For example, James R. Clapper Jr., a retired Air Force general, is director of national intelligence, Mr. Obama’s top intelligence adviser. Maj. Gen. Michael Flynn, formerly the senior intelligence officer in Afghanistan, is soon expected to become one of Mr. Clapper’s top deputies.
“If the intelligence community is populated by military officers, they understandably are going to reflect their experiences,” Mr. Crumpton said.
At the Pentagon, the new roles raise legal concerns. The more that soldiers are used for espionage operations overseas, the more they are at risk of being thrown in jail and deniedGeneva Convention protections if they are captured by hostile governments.
And yet few believe that the trend is likely to be reversed. A succession of wars has strained the ranks of both the Pentagon and the C.I.A., and the United States has come to believe that many of its current enemies are best fought with timely intelligence rather than overwhelming military firepower.
These factors have pushed military and intelligence operatives more closely together in the years since the Sept. 11, 2001, attacks.
“In the field, there is a blurring of the mission,” said Senator Jack Reed, a senior Rhode Island Democrat on the Armed Services Committee who served as an officer in the 82nd Airborne Division. “Military operations can buy time to build up local security forces, but intelligence is the key to operations and for anticipating your adversary.”
American officials said that, for the most part, the tensions and resentments were greatly reduced from the days when Defense Secretary Donald H. Rumsfeld expanded Pentagon intelligence-gathering operations to become less dependent on the C.I.A.
The secret “Execute Order” signed by General Petraeus in September 2009 authorized American Special Operations troops to carry out reconnaissance missions and build up intelligence networks throughout the Middle East and Central Asia in order to “penetrate, disrupt, defeat and destroy” militant groups and “prepare the environment” for future American military attacks. But that order greatly expanding the role of the military in spying was drafted in consultation with the C.I.A., administration officials said.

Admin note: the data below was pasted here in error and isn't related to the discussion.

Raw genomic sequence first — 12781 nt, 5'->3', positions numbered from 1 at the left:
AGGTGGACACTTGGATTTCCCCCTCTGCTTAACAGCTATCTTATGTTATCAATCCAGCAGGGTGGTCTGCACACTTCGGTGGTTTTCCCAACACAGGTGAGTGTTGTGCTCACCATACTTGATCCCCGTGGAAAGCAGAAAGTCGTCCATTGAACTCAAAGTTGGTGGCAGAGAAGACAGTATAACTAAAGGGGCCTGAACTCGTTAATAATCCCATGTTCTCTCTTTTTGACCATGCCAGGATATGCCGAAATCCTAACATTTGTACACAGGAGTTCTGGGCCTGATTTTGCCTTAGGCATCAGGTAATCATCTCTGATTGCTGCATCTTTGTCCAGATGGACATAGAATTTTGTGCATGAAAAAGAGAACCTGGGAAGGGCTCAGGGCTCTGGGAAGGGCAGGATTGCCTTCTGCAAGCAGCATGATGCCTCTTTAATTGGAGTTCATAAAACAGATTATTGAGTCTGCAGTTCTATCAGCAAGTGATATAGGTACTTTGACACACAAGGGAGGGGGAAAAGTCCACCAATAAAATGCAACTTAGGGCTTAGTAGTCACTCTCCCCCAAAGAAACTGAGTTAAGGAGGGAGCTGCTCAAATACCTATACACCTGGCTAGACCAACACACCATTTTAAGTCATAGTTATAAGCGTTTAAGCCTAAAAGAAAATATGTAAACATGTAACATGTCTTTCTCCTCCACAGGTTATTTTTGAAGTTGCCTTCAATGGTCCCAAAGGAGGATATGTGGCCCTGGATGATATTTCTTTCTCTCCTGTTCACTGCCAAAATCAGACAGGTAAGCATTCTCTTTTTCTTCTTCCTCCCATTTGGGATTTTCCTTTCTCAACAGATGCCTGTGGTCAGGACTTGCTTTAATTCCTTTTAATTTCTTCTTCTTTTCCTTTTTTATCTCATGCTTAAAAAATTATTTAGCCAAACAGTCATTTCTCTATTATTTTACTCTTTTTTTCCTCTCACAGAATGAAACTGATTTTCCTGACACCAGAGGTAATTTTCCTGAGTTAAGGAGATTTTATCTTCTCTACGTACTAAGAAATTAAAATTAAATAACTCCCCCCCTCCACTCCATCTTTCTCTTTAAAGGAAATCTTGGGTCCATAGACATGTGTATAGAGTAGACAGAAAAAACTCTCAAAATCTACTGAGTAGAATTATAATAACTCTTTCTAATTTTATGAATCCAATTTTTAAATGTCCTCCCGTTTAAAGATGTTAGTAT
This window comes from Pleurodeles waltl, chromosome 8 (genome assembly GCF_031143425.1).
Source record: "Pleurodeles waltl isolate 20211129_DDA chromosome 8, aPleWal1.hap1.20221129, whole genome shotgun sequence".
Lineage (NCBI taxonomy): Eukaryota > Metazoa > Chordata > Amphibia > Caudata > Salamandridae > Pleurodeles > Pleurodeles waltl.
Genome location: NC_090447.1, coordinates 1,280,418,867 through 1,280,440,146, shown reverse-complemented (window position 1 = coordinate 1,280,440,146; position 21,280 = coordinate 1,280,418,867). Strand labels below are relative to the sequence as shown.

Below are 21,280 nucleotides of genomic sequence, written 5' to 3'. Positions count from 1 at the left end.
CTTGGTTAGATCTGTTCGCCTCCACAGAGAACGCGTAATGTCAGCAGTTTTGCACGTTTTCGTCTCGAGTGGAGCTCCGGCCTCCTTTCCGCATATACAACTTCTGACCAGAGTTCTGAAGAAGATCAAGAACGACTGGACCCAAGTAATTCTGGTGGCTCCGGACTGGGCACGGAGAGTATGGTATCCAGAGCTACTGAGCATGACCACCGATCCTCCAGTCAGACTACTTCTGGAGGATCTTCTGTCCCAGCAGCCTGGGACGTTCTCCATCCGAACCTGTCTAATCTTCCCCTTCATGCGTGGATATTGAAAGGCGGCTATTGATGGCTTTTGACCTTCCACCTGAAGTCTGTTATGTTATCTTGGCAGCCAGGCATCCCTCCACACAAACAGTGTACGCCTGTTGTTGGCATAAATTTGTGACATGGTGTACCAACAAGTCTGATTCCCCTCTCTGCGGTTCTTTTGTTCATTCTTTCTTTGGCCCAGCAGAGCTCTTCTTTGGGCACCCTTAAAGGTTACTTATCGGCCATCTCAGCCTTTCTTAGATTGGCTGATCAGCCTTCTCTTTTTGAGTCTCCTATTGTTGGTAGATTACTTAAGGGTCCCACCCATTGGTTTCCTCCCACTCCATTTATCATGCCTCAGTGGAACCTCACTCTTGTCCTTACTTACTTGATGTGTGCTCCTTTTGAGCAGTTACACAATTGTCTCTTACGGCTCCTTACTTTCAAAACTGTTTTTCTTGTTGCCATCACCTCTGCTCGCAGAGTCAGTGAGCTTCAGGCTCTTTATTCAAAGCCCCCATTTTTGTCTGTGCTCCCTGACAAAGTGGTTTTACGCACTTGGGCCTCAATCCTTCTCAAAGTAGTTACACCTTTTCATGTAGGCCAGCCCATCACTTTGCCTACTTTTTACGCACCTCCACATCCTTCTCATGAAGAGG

General Petraeus has worked closely with the C.I.A. since the Bosnia mission in the 1990s, a relationship that grew during his command tours in Iraq and Afghanistan. In fact, some of the missions he has overseen seem to have been more like clandestine operations than traditional military missions.
Even before General Petraeus took over as the leader of the military’s Central Command overseeing Middle East operations nearly three years ago, he ordered a study of the threat posed by militants in a country few American policy makers had focused on — Yemen. Al Qaeda’s branch in Yemen is now considered the most immediate threat to the United States.
The general’s relationship with Yemen’s mercurial president, Ali Abdullah Saleh, was well documented in the diplomatic cables released by WikiLeaks last year. And the military’s operations there, beginning with airstrikes in December 2009, are shrouded in even more secrecy than the C.I.A.’s drone attacks in Pakistan.
Mr. Saleh, however, drew the line at General Petraeus’s request to send American advisers to accompany Yemeni troops on counterterrorism operations.
Now, with Mr. Saleh’s government teetering on the verge of collapse, General Petraeus is taking over at the C.I.A. — and will once again be part of America’s secret war in Yemen.